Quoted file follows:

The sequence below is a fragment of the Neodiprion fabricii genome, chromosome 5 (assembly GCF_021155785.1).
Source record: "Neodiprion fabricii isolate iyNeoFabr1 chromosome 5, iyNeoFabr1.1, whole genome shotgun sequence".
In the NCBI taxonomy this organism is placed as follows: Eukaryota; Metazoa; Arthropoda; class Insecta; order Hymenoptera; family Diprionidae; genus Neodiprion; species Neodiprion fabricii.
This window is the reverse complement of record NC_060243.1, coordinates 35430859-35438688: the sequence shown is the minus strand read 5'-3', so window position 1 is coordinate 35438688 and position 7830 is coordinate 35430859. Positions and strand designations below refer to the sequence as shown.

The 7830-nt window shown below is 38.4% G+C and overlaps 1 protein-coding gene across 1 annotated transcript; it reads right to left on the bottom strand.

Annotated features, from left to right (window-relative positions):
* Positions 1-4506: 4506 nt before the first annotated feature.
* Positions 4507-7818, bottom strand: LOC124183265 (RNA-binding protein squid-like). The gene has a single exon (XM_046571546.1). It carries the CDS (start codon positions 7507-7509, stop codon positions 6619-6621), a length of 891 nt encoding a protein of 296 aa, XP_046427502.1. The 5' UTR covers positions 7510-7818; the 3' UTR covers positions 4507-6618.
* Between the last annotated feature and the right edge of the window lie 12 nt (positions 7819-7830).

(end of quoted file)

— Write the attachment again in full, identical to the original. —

The sequence below is a fragment of the Neodiprion fabricii genome, chromosome 5 (assembly GCF_021155785.1).
Source record: "Neodiprion fabricii isolate iyNeoFabr1 chromosome 5, iyNeoFabr1.1, whole genome shotgun sequence".
In the NCBI taxonomy this organism is placed as follows: Eukaryota; Metazoa; Arthropoda; class Insecta; order Hymenoptera; family Diprionidae; genus Neodiprion; species Neodiprion fabricii.
This window is the reverse complement of record NC_060243.1, coordinates 35430859-35438688: the sequence shown is the minus strand read 5'-3', so window position 1 is coordinate 35438688 and position 7830 is coordinate 35430859. Positions and strand designations below refer to the sequence as shown.

The 7830-nt window shown below is 38.4% G+C and overlaps 1 protein-coding gene across 1 annotated transcript; it reads right to left on the bottom strand.

Annotated features, from left to right (window-relative positions):
* Positions 1-4506: 4506 nt before the first annotated feature.
* Positions 4507-7818, bottom strand: LOC124183265 (RNA-binding protein squid-like). The gene has a single exon (XM_046571546.1). It carries the CDS (start codon positions 7507-7509, stop codon positions 6619-6621), a length of 891 nt encoding a protein of 296 aa, XP_046427502.1. The 5' UTR covers positions 7510-7818; the 3' UTR covers positions 4507-6618.
* Between the last annotated feature and the right edge of the window lie 12 nt (positions 7819-7830).